Scott D. Pierce: Latter-day Saints can relate to Hulu’s new comedy about Muslims

(Photo courtesy Barbara Nitke/Hulu) Ramy Youssef stars in “Ramy,” a comedy he created, wrote and executive produced. He also directed an episode.

There’s a new show on Hulu about a young man who practices a different religion from most other Americans. He doesn’t smoke or drink. His parents want him to meet a nice girl who shares his faith, get married and have children.

And most people refer to his religion with a six-letter word that starts with “M.”

“Ramy” is not, however, about a Morm ... er, a member of The Church of Jesus Christ of Latter-day Saints. It’s about a young man (Ramy Youssef) who’s first-generation Egyptian American — and a Muslim.

(All 10 episodes start streaming Friday on Hulu.)

Youssef, a standup comedian, is pretty much playing himself. And he didn’t want “Ramy” to be about a first-generation American who wants to break away from his family’s traditions and religion and be more like his “white friends.”

“I never really related to that. I always really felt this connection to my culture, to my faith,” Youssef said. “And the tension in my life has always been — how do I hold on to both things? What does it feel like when you want to go to Mecca, and you also want to go to Burning Man? I’ve never seen that played out.”

Ramy (the character) is religious. He goes to his mosque and prays, even though he’s aggravated by the need to wait in line to wash his feet. His shortcut leads to an older man telling him there’s “a good chance your prayers never counted” and “if the water doesn’t go between your toes, the devil will!”

Ramy (the character) thinks of himself as a fairly observant Muslim, though he has an active sex life and his religion prohibits premarital sex. Which sort of makes him a bad Muslim. (“Bad Muslim” was under consideration as a title for the show.)

“Well, that’s why the show’s called ‘Ramy.’ It’s not called ‘Muslims,’” said Youssef. “The point of the show is the conflict with the faith” his character feels. “This is not a how-to-be-Muslim guide. This is not the outtakes from the Quran. This is someone struggling and not being a good Muslim.”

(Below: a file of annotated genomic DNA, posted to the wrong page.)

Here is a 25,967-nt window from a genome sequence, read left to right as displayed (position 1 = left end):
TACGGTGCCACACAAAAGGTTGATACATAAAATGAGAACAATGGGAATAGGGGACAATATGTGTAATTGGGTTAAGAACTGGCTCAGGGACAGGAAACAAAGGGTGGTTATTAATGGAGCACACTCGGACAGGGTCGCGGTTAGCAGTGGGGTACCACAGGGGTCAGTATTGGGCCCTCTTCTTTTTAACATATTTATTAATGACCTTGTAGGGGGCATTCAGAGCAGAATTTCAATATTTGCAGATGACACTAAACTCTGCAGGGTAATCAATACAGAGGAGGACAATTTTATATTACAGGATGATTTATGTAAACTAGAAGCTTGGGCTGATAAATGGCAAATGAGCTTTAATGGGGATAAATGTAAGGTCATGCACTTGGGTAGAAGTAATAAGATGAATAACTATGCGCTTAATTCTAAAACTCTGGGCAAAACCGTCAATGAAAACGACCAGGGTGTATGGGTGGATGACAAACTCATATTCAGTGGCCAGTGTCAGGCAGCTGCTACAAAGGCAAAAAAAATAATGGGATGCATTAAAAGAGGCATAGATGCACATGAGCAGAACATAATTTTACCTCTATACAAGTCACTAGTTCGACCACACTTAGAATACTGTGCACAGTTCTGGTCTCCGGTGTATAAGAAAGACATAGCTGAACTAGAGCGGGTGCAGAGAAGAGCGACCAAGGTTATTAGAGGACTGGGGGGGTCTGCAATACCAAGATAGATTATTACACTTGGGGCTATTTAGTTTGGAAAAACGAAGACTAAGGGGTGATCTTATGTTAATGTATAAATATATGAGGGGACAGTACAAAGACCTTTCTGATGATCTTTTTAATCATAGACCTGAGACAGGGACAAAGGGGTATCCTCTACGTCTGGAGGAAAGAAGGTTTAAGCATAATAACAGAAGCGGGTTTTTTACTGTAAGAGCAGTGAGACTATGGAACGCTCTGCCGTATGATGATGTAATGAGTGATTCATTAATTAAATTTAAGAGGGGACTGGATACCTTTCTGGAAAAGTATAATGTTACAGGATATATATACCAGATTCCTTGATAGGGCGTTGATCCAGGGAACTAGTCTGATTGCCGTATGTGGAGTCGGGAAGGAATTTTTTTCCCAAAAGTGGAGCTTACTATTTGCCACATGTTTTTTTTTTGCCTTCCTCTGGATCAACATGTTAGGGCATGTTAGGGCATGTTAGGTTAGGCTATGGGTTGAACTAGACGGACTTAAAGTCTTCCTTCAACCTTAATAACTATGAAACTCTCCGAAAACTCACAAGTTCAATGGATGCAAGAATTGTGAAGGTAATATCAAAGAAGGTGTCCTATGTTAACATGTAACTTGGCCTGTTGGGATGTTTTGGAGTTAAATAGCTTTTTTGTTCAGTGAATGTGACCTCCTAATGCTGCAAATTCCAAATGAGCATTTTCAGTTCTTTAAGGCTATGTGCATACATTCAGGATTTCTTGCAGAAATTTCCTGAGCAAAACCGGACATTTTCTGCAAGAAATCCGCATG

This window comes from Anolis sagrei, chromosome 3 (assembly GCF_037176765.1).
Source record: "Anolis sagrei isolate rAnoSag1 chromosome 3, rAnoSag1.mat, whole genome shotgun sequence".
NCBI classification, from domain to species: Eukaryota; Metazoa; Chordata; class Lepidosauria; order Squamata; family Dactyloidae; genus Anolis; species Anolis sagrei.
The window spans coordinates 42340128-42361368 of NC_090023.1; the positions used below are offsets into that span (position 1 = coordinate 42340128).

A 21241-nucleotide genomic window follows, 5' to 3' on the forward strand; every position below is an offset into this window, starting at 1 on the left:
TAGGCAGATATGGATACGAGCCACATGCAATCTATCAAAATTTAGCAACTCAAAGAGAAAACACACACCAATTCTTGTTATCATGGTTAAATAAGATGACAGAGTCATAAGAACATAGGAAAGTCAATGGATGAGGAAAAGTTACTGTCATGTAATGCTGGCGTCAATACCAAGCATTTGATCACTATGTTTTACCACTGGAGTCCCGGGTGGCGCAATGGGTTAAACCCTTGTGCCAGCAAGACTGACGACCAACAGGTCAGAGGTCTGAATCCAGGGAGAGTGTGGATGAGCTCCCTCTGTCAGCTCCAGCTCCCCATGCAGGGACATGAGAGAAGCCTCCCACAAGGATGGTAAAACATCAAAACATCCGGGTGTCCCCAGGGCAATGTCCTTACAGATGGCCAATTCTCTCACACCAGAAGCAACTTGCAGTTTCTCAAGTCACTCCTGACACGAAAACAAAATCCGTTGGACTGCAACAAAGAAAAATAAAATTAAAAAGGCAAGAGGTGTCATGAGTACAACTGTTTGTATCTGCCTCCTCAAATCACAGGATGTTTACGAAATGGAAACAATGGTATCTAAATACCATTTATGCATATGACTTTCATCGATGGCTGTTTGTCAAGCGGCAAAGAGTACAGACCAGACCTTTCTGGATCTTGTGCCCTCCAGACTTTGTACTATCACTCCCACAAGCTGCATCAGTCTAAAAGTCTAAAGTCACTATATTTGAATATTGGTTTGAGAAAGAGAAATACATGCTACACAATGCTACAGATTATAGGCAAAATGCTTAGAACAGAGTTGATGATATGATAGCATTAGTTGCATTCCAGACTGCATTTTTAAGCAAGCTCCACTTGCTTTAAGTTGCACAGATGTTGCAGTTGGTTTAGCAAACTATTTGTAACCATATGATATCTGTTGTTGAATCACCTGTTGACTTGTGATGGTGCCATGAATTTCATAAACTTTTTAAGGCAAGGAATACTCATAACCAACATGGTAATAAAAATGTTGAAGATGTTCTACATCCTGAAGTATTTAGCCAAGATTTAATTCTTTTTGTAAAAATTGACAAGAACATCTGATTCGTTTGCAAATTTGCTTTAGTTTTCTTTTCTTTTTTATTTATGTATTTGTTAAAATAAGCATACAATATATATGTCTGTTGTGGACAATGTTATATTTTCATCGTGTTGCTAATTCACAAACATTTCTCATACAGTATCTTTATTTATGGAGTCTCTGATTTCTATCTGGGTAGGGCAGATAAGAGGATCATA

There is, however, a line he would “never cross.”

“We never attack the religion. We actually don’t even really question the religion,” Youssef said. “We just question our own intentions within the religion and the culture. ... We’re dealing with what is very real and relatable, I think, to a lot of people.”

Like members of a variety of other religions, including the LDS Church. And anyone who has a racist uncle. And anyone whose mother ever said something like, “Do you want to stay alone forever?”

Ramy’s response: “You can’t just walk up to a Muslim girl and start spitting game. What am I supposed to say — ‘Hey, can I get your father’s number?’”

“Ramy” is a half-hour comedy, but it’s not exactly a traditional sitcom. It’s not filled with setups and punchlines; the comedy comes from the situations. It’s amusing, engaging and occasionally laugh-out-loud funny.

“There’s only two hot Muslim girls left in town, and they’ll be gone by the end of the year,” his married friend tells him.

(The show is for adults. There’s plenty of R-rated language and sexual situations.)

Youssef is the star, creator and writer of “Ramy,” and he executive produces with Jerrod Carmichael (“The Carmichael Show”). His goal is to make viewers laugh, though he wouldn’t mind if he opens some eyes about Muslims.

“I just want to show that we’re human,” Youssef said. “I think because we’re so underrepresented [on TV and in movies] ... we’re constantly trying to apologize or over-prove and show that we’re good. I think what really shows that someone’s good is that they’re a human being, and they’re really dealing with real things. And that’s what I think this show is doing for the first time for Muslims.”

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